Critics Argue That “Thug” Has Become the New “N-Word”
Aaron Jones | Staff Writer
Jan. 19, the Seattle Seahawks conquered the San Francisco 49ers 23-17, in the National Football Conference (NFC) Championship, sending them to the 2014 Super Bowl. 30 seconds were left in the game. With the 49ers at the Seahawks’ 18-yard line, quarterback Colin Kaepernick launched the ball swiftly to the end zone, where receiver Michael Crabtree was prepared with his hands open wide. Then Sherman happened. For the win, he leaped with Crabtree, tipped the pass back in-bounds to a teammate and ended the game for the 49ers. Almost instantly, in the midst of celebration, Richard Sherman was pulled aside by sportscaster Erin Andrews for a post-game interview.
“I’m the best corner in the game. When you try me with a sorry receiver like Crabtree, that’s the result you’re gonna get! Don’t you ever talk about me!” Sherman shouted aggressively, clearly still hyped up with adrenaline. The issue comes with the reaction that Sherman evoked from the media. IQ Media reported a significant spike in the usage of the word “thug” on television the following day. The company which monitors closed captioning reported the word “thug” was used 625 times. That’s more times than the word has been used on TV in the past three years.
What do you know about that thug life? Is it a term we embrace in the Black community as when Trick Daddy rapped “this is the life for me, baby cause I’m a thug,” or is it more of an undesired, derogatory reference we often get thrust upon us? The Seattle Seahawks reigned victorious in Sunday’s Super Bowl XLVIII. With all the excitement, the recent controversy surrounding cornerback Richard Sherman has died down. There was one monumental play that sent the Seahawks and Sherman to the Super Bowl, and one irreverent interview that caused a social media firestorm toward him, sparking discussion on what it means to be called a “thug.”
Many spectators considered Sherman’s actions on Jan. 19 as a display of poor sportsmanship. This is understandable, as his outburst was undoubtedly aggressive and boastful. But why is it that his actions caused so many people to associate him with being a “thug?” Some would argue that it was simply his demeanor, emphasized with the aggression and his towering, 6-foot- 3-inch, hulky build. But there is another factor at play, Sherman is Black.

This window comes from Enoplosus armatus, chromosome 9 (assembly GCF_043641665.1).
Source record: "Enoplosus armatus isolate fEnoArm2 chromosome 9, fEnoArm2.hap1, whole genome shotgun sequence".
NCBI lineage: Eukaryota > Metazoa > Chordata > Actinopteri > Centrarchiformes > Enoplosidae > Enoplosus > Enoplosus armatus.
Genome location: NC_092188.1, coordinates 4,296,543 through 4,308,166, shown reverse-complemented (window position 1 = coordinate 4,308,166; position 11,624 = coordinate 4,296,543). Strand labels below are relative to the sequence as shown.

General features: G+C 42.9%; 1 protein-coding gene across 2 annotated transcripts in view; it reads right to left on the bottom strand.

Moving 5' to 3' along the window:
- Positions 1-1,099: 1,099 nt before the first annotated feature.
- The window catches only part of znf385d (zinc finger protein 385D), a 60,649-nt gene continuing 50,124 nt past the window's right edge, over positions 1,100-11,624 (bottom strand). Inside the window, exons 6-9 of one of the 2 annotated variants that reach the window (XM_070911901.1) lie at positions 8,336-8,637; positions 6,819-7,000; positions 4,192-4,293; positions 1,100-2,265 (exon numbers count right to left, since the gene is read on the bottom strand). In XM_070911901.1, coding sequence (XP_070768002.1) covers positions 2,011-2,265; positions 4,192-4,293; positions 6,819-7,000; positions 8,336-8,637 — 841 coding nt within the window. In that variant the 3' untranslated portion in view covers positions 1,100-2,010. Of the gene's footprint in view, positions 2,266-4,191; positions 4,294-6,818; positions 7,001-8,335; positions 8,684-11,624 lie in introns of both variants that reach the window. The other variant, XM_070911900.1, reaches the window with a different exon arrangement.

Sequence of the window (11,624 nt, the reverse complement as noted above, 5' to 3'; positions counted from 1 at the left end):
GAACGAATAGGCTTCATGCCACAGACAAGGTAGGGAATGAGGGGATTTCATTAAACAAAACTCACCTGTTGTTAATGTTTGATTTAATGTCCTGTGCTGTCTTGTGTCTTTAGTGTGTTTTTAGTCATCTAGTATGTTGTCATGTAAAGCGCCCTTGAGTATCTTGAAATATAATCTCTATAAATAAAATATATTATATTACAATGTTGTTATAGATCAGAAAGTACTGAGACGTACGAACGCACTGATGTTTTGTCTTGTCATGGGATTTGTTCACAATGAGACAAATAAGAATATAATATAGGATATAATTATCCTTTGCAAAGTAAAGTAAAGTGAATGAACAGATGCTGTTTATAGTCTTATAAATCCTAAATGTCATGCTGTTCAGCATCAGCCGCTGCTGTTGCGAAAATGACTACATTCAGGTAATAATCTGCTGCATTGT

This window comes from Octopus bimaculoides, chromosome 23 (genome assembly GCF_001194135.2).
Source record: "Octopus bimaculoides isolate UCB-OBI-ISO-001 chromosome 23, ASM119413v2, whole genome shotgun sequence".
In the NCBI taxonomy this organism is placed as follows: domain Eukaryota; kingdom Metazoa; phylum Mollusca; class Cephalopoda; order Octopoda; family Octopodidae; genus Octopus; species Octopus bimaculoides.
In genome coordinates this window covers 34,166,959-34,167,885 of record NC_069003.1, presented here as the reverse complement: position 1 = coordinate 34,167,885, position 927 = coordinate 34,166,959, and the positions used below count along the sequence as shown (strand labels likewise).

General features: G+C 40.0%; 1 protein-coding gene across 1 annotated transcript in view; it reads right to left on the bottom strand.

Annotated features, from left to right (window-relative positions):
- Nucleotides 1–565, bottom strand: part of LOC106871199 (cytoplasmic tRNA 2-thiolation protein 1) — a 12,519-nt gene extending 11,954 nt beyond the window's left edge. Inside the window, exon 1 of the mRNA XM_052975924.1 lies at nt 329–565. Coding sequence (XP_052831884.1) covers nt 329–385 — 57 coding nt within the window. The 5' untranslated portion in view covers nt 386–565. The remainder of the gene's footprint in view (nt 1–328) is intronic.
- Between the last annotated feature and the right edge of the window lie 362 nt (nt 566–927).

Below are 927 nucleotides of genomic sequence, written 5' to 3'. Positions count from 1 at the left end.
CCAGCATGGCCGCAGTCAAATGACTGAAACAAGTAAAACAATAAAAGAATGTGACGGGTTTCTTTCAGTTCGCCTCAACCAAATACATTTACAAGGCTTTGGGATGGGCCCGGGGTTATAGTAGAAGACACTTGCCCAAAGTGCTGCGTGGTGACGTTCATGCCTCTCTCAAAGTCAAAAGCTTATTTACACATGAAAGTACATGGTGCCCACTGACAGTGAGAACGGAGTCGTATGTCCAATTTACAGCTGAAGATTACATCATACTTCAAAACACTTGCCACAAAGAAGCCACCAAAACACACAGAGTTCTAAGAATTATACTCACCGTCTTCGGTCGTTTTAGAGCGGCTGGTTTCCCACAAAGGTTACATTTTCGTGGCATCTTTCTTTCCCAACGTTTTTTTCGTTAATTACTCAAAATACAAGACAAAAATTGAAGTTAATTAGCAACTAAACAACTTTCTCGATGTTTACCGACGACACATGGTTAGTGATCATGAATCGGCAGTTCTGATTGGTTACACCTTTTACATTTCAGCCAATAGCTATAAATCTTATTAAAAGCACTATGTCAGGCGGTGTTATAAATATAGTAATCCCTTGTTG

In a follow-up interview on Jan. 22, Sherman spoke out about the thug references. “The only reason it bothers me is because it seems like it’s the accepted way of calling somebody the N-word nowadays. You fight it for so long, and to have it come back up and people start to use it again, it’s frustrating.” Sherman makes an important point with this statement, one worth the discussion it has received. Did any of the critics take the time to open a dictionary and read the definition of “thug” before referencing Sherman with it 625 times? If they had, they would have seen it defined as “a brutal ruffian” and “a violent criminal,” neither of which being a description Sherman fits. Had any of the masses of people who referred to Sherman as a “thug” known details about him aside from his rant, they would have seen that Sherman is quite the antithesis of what a “thug” is. Despite being from Compton, California, a city with a particular stigma, Sherman graduated second in his high school class and went on to graduate from Stanford University.
There are several public figures who have displayed similar, if not worse, acts of aggression, when they were not pumping full of adrenaline and coming off of a victorious moment in their career, who don’t cause the media to reference the word “thug” 625 times. They also happen to not be Black. Take Alec Baldwin for example. A renowned actor in the public eye for decades, he’s been involved in several incidents in recent years where he shouted and insulted paparazzi and a flight attendant, and has even been accused of assault. Another example could be the superstar Justin Bieber. He has been recorded jumping out of his car aggressively and communicating threats, throwing eggs at his neighbor’s home, and arrested on charges of DUI. He is consistently one of the media’s most talked about figures, and while he’s certainly under scrutiny, he isn’t labeled a thug. However, If we look back at last year’s Trayvon Martin case, the word “thug” began showing up in headlines once pictures surfaced of him smoking and wearing a grill.
Unfortunately it seems that within the media, a “thug” has become synonymous with being Black and aggressive and not specific to individuals who are destructive to their communities when being involved in violence and crimes like drug dealing and drive-by shootings. The media is in a state where it is important to know what it means to be a thug, and should be careful about who the label is applied to in the press.